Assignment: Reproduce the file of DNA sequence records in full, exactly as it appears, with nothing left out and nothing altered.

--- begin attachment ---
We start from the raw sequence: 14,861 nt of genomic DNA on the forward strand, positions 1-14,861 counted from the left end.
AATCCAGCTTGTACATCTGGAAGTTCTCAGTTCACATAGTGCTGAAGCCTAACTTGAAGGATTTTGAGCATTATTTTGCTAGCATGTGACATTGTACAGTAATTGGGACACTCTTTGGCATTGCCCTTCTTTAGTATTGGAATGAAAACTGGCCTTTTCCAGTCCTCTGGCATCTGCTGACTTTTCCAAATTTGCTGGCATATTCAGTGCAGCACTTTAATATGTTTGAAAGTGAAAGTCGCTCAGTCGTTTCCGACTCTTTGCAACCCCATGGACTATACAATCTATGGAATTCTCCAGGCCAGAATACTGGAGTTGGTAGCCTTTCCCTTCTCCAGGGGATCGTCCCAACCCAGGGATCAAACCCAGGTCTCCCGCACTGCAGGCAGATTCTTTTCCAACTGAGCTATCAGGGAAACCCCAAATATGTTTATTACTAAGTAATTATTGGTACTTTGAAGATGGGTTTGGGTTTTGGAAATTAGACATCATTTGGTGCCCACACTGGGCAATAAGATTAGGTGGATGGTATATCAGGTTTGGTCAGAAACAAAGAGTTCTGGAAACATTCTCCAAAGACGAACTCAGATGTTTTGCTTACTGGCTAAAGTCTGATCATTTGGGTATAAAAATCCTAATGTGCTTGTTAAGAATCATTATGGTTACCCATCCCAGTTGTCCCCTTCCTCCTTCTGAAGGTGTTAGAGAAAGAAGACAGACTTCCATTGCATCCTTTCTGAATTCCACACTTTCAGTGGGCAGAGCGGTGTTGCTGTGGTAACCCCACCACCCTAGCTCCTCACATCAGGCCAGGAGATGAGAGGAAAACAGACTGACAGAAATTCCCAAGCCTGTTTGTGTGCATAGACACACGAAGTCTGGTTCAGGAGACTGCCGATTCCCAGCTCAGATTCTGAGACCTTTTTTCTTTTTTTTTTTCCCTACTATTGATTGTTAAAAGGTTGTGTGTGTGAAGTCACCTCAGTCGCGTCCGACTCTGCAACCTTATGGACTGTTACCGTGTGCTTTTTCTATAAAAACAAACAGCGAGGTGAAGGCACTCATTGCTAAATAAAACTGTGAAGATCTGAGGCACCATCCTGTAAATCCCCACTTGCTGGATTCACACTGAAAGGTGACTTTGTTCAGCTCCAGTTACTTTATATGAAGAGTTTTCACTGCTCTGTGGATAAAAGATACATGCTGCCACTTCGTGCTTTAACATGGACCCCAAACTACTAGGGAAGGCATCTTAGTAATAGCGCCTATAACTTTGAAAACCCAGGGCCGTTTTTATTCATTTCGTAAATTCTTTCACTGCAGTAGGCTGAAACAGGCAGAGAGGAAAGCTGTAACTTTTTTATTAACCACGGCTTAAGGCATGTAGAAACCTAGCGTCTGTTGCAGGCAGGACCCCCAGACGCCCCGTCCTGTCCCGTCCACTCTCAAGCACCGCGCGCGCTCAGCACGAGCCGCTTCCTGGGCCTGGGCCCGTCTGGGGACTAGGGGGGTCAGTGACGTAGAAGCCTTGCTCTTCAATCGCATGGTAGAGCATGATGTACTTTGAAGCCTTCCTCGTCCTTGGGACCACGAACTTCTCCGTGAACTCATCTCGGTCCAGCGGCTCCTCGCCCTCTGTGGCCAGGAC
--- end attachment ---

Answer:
We start from the raw sequence: 14,861 nt of genomic DNA on the forward strand, positions 1-14,861 counted from the left end.
AATCCAGCTTGTACATCTGGAAGTTCTCAGTTCACATAGTGCTGAAGCCTAACTTGAAGGATTTTGAGCATTATTTTGCTAGCATGTGACATTGTACAGTAATTGGGACACTCTTTGGCATTGCCCTTCTTTAGTATTGGAATGAAAACTGGCCTTTTCCAGTCCTCTGGCATCTGCTGACTTTTCCAAATTTGCTGGCATATTCAGTGCAGCACTTTAATATGTTTGAAAGTGAAAGTCGCTCAGTCGTTTCCGACTCTTTGCAACCCCATGGACTATACAATCTATGGAATTCTCCAGGCCAGAATACTGGAGTTGGTAGCCTTTCCCTTCTCCAGGGGATCGTCCCAACCCAGGGATCAAACCCAGGTCTCCCGCACTGCAGGCAGATTCTTTTCCAACTGAGCTATCAGGGAAACCCCAAATATGTTTATTACTAAGTAATTATTGGTACTTTGAAGATGGGTTTGGGTTTTGGAAATTAGACATCATTTGGTGCCCACACTGGGCAATAAGATTAGGTGGATGGTATATCAGGTTTGGTCAGAAACAAAGAGTTCTGGAAACATTCTCCAAAGACGAACTCAGATGTTTTGCTTACTGGCTAAAGTCTGATCATTTGGGTATAAAAATCCTAATGTGCTTGTTAAGAATCATTATGGTTACCCATCCCAGTTGTCCCCTTCCTCCTTCTGAAGGTGTTAGAGAAAGAAGACAGACTTCCATTGCATCCTTTCTGAATTCCACACTTTCAGTGGGCAGAGCGGTGTTGCTGTGGTAACCCCACCACCCTAGCTCCTCACATCAGGCCAGGAGATGAGAGGAAAACAGACTGACAGAAATTCCCAAGCCTGTTTGTGTGCATAGACACACGAAGTCTGGTTCAGGAGACTGCCGATTCCCAGCTCAGATTCTGAGACCTTTTTTCTTTTTTTTTTTCCCTACTATTGATTGTTAAAAGGTTGTGTGTGTGAAGTCACCTCAGTCGCGTCCGACTCTGCAACCTTATGGACTGTTACCGTGTGCTTTTTCTATAAAAACAAACAGCGAGGTGAAGGCACTCATTGCTAAATAAAACTGTGAAGATCTGAGGCACCATCCTGTAAATCCCCACTTGCTGGATTCACACTGAAAGGTGACTTTGTTCAGCTCCAGTTACTTTATATGAAGAGTTTTCACTGCTCTGTGGATAAAAGATACATGCTGCCACTTCGTGCTTTAACATGGACCCCAAACTACTAGGGAAGGCATCTTAGTAATAGCGCCTATAACTTTGAAAACCCAGGGCCGTTTTTATTCATTTCGTAAATTCTTTCACTGCAGTAGGCTGAAACAGGCAGAGAGGAAAGCTGTAACTTTTTTATTAACCACGGCTTAAGGCATGTAGAAACCTAGCGTCTGTTGCAGGCAGGACCCCCAGACGCCCCGTCCTGTCCCGTCCACTCTCAAGCACCGCGCGCGCTCAGCACGAGCCGCTTCCTGGGCCTGGGCCCGTCTGGGGACTAGGGGGGTCAGTGACGTAGAAGCCTTGCTCTTCAATCGCATGGTAGAGCATGATGTACTTTGAAGCCTTCCTCGTCCTTGGGACCACGAACTTCTCCGTGAACTCATCTCGGTCCAGCGGCTCCTCGCCCTCTGTGGCCAGGAC